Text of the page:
RTIA’s leave to appeal dismissed

JOHANNESBURG – Judge Bill Prinsloo this morning dismissed in the Pretoria High Court, the Road Traffic Infringement Agency’s (RTIA’s) application for leave to appeal his earlier judgment which had ruled the RTIA had acted unlawfully in its handling of numerous traffic fines.  The RTIA was also ordered to pay the costs of the application.

In his judgment, Prinsloo said there was no reasonable prospect that another court would come to a different conclusion. In its original arguments, the RTIA said that the issue only affected those who originally brought the case. However, in applying for leave to appeal, the case was described as having national importance. Prinsloo's judgment said: “...the apparent change of stance  by the fourth respondent [the RTIA] is difficult to understand or, with respect, take seriously”. The judgment ends a protracted battle between Fines 4 U (Pty) Ltd (a member of JPSA), Audi Johannesburg and the RTIA which started in 2013. Although the RTIA has the option to petition the Supreme Court of Appeals, it is highly unlikely that the SCA will find any differently and JPSA urged the RTIA to stop wasting taxpayers’ money trying to defend the indefensible.

“If the RTIA simply complied with the prescripts of the AARTO Act, matters like this can be avoided entirely,” said Howard Dembovsky, National Chairman of JPSA. “Instead, it has adopted an attitude of 'the end justifies the means' from the outset of the current experimental implementation of the AARTO Act in the jurisdictions of the Cities of Johannesburg and Tshwane. “

The Johannesburg Metropolitan Police Department (JMPD) has done similar, as was demonstrated in the December 2014 report of the Public Protector entitled 'a matter of interpretation' which found the City of Johannesburg and the JMPD had flouted the AARTO Act and, as a result,  engaged in maladministration from 1 April 2010 to 22 December 2012.

“JPSA congratulates Fines 4 U and Audi Johannesburg for having the moral fortitude to stand up to the unlawful bullying tactics of the RTIA and going the distance in bringing this matter to its logical conclusion,” Dembovsky added.

“The sooner that the RTIA and all of the traffic law enforcement authorities in South Africa come to the realisation that traffic fines cannot be used to drive revenue budgets and must be compliant with the prescripts of the law, the better off we will all be,” he concluded.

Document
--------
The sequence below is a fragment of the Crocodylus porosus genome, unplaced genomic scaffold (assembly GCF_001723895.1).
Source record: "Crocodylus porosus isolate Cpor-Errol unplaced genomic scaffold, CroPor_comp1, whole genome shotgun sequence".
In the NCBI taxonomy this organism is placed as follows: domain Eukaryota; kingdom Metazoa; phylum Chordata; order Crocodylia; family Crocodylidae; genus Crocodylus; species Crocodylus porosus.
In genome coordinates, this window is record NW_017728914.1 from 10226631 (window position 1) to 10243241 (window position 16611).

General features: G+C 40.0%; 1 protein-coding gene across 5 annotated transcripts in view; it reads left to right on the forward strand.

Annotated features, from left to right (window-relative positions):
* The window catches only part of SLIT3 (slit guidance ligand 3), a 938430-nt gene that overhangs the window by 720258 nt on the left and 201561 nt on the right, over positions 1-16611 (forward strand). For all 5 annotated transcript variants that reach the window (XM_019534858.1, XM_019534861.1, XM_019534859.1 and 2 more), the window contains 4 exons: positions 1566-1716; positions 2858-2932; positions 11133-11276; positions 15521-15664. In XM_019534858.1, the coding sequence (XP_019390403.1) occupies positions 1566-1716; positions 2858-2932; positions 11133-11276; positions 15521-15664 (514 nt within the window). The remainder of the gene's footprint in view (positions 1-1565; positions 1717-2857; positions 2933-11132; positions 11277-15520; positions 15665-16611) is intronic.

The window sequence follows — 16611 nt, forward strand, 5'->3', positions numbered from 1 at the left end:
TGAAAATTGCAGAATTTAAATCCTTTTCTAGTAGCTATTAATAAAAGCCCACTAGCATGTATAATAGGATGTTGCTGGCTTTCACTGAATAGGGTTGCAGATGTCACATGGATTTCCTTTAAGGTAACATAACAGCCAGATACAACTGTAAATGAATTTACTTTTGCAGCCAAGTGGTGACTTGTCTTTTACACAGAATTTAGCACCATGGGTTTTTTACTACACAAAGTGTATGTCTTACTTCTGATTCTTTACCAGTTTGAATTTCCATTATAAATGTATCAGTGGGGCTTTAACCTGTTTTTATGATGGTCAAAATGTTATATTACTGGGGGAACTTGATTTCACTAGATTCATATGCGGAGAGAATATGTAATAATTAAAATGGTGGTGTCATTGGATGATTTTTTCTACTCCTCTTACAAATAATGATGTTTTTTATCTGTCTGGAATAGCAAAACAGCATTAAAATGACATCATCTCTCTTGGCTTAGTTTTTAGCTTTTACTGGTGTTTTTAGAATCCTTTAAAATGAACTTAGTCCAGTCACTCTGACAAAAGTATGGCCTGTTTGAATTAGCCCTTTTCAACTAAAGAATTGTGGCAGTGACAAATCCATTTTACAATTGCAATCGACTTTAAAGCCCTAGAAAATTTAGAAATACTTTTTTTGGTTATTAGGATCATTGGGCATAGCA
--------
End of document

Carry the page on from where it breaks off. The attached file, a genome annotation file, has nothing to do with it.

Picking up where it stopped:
Inconsistencies in Easter 2017 road carnage "spin"

JOHANNESBURG – When the Minister of Transport, Joe Maswanganyi announced the 2017 Easter road fatality statistics on Friday 21 April, reference was made to the dramatic peak in fatalities which occurred in 2015 in order to pad the blow of this year’s 235 immediate fatalities, and wherein it was claimed by the Minister that “this year’s fatalities are still significantly lower than the 333 fatalities recorded in 2015”.

On 8 April 2015, the former Transport Minister, Ms Dipuo Peters said “the total crashes for the period under review is 208 resulting in 287 fatalities as opposed to the previous year during the same period when we had 148 crashes resulting in 193 fatalities”.

Just where the 16% (46) additional fatalities in 2015 Minister Maswanganyi refers to have come from is unclear, but presumably he is comparing finalised road fatality figures to the preliminary figures the current briefing and all such preliminary statistics briefings refer to.

This was not the only inconsistency contained in the Minister’s briefing. When referring to the cost of crashes to government, the Minister said “If all road users prioritise road safety, the resources that government spends unwittingly on accidents amounting 147 Billion Rands annually, which is equal to 3.4% of the country’s GDP” and “Over and above this figure the Road Accident Fund spends R33 Billion annually on payments of claims, which could be redirected to other government priorities which will go miles to address the triple challenges of employment, poverty and inequalities, thereby assisting us to increase the pace to achieve government radical socio-economic transformation”.

In September 2016, the CSIR published its report entitled the “cost of crashes in South Africa” which was commissioned by the RTMC and Department of Transport, wherein it was stated that the cost of road crashes to the economy in 2015 was R142.95 billion. This was not “the cost to government”, it was the cost to the economy and included private insurance claims, the socio-economic impact thereof, costs incurred in scene management, as well as claims payments made by the Road Accident Fund.

By the assertions of Minister Maswanganyi, not only was the study his own department commissioned the CSIR to conduct incorrect in its conclusions, but the actual cost of road crashes to government is R37 billion higher than the total cost to the economy.